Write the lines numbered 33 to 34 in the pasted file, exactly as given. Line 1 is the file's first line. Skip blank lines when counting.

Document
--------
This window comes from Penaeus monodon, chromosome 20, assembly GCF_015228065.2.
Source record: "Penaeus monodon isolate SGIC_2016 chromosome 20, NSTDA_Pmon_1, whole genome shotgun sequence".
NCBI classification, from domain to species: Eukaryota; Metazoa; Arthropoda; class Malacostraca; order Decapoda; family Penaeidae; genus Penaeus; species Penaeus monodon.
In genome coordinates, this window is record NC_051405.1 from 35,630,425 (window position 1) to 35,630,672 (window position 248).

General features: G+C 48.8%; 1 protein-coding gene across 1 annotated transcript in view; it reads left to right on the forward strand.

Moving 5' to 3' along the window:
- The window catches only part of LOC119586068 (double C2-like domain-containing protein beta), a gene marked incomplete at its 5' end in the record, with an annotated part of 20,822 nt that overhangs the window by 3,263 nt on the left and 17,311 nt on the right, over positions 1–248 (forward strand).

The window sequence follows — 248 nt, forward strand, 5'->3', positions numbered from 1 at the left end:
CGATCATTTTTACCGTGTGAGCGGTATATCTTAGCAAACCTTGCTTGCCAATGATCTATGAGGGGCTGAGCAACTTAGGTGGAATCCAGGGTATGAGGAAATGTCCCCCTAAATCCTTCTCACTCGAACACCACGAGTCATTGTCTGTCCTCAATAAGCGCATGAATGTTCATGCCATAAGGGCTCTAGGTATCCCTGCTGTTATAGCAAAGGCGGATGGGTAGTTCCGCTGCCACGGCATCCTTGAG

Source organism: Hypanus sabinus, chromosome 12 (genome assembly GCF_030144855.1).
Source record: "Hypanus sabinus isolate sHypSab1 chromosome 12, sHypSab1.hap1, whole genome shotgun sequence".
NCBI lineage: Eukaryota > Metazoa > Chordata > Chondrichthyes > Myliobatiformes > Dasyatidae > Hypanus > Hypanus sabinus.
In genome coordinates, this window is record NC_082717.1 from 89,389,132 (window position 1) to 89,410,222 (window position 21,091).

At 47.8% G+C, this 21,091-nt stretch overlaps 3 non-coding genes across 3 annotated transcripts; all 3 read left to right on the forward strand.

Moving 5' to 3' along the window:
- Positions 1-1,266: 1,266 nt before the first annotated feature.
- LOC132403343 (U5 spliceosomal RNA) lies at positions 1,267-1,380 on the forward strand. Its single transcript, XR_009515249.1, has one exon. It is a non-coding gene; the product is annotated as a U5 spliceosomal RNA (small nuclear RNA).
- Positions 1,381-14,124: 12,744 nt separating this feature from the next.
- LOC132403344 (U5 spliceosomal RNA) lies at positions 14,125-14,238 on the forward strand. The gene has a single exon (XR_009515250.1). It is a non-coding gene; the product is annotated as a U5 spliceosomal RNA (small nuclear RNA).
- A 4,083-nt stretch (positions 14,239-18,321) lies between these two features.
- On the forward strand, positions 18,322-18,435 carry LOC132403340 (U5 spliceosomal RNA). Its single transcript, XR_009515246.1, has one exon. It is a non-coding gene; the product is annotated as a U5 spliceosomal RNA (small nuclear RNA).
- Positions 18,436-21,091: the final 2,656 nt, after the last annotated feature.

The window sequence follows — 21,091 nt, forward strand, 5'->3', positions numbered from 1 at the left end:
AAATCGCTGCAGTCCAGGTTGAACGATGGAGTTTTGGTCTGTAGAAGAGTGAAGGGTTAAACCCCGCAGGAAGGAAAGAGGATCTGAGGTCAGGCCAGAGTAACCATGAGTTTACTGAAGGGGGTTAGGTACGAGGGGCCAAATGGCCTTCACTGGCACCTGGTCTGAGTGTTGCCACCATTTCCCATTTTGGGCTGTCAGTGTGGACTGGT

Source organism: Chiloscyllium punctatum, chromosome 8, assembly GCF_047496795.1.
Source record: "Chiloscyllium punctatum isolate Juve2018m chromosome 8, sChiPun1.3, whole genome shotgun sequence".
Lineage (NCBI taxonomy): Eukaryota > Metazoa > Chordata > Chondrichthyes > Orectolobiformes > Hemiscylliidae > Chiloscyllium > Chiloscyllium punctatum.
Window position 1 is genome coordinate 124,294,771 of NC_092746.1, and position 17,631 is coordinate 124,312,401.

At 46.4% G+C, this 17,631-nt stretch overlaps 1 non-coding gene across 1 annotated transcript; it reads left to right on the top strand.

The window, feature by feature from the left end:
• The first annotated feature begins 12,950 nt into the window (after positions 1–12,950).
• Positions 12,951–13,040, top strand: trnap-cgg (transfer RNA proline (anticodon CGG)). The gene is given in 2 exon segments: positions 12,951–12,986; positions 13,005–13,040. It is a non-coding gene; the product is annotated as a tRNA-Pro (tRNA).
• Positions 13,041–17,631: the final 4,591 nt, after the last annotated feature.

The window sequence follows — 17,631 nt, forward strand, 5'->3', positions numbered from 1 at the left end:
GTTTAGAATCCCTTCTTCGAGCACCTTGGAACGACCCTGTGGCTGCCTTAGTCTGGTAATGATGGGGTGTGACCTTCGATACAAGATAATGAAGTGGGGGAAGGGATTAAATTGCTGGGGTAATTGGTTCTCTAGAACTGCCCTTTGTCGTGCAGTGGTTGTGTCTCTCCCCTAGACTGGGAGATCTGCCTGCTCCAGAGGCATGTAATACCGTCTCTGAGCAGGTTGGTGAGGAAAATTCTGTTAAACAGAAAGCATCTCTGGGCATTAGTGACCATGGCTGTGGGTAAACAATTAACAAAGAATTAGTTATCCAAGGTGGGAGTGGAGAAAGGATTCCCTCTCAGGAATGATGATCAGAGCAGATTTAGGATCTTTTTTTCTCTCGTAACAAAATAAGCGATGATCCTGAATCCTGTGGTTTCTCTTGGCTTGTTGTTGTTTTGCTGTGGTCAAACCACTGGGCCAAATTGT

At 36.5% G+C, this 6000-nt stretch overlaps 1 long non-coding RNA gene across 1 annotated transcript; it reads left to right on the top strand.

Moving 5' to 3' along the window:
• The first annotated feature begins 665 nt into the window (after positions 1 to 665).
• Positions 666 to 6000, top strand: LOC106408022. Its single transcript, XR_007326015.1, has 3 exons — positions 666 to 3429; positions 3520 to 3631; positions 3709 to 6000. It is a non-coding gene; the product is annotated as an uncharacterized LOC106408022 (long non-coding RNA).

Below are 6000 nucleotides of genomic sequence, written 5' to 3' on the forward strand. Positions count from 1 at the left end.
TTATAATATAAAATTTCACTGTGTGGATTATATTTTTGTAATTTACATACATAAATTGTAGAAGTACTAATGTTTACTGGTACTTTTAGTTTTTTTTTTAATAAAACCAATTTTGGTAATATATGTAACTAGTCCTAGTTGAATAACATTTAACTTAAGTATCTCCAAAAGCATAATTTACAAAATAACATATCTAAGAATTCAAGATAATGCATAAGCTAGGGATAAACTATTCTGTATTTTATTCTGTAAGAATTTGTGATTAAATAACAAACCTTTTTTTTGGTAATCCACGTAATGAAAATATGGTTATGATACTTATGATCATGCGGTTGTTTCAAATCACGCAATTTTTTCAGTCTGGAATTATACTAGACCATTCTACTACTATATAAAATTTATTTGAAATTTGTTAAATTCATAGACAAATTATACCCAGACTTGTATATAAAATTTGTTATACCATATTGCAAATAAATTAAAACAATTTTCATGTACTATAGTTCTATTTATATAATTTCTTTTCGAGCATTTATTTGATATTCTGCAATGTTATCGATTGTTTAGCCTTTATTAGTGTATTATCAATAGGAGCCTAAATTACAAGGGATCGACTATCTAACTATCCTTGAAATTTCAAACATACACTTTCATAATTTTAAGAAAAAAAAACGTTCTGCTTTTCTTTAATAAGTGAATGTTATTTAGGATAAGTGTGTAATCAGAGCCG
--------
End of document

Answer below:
• Positions 13,041–17,631: the final 4,591 nt, after the last annotated feature.

The window sequence follows — 17,631 nt, forward strand, 5'->3', positions numbered from 1 at the left end: